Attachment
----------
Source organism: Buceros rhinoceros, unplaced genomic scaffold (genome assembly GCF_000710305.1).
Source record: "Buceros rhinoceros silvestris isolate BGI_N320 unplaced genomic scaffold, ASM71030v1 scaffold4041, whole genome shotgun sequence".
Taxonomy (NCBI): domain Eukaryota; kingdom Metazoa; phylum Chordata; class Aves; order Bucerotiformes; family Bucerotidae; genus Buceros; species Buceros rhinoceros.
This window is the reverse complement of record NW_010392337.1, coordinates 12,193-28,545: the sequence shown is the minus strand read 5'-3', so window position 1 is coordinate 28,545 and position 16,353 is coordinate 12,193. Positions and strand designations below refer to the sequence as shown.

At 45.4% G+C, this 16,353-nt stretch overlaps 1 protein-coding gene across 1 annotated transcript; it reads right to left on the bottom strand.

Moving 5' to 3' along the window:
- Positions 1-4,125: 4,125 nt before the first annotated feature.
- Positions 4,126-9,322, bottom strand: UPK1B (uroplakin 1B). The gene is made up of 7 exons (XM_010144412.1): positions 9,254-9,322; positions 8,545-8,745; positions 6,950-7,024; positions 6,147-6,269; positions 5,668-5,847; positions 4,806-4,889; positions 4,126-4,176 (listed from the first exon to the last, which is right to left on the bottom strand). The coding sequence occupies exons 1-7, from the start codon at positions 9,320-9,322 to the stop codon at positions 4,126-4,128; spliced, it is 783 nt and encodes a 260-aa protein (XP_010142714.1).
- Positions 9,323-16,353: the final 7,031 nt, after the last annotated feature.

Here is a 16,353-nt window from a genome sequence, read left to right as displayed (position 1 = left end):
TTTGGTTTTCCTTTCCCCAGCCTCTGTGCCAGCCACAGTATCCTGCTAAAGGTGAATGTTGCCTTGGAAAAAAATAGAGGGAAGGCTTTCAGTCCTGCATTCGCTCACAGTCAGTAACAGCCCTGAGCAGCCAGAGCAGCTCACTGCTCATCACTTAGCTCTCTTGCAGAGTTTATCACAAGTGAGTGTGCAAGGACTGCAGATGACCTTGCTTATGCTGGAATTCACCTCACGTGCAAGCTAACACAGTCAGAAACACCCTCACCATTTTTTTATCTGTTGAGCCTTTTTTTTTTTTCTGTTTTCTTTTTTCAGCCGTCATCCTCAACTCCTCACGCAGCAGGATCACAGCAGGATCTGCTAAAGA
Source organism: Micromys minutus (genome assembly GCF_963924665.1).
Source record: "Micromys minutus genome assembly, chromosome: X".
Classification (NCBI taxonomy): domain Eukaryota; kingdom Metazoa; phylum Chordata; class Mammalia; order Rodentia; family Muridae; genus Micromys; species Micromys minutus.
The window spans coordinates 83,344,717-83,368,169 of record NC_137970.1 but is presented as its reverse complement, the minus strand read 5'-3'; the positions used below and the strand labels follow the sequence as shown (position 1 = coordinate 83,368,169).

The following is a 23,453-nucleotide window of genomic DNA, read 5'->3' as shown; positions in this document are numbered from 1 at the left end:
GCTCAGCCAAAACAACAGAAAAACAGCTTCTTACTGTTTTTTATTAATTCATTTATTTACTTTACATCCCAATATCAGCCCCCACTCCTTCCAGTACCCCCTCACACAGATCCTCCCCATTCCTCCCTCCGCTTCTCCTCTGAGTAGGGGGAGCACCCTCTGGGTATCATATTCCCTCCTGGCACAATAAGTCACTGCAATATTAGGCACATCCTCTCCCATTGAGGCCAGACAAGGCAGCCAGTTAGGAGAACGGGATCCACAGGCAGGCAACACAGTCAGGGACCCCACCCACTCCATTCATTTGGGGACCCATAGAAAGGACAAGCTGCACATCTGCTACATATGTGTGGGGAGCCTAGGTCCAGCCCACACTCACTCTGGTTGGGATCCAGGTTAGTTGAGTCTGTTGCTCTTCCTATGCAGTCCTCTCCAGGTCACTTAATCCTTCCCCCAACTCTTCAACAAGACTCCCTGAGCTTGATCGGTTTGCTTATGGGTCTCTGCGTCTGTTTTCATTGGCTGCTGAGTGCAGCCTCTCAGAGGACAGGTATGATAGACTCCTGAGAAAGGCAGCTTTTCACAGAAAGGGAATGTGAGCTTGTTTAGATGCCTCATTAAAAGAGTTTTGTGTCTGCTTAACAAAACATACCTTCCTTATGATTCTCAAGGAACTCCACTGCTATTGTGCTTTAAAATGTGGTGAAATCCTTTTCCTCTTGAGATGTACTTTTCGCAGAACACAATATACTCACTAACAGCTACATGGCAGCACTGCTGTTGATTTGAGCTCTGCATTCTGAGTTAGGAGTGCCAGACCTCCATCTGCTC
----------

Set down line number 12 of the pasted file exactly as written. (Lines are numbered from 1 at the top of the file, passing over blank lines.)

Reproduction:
Source organism: Micromys minutus (genome assembly GCF_963924665.1).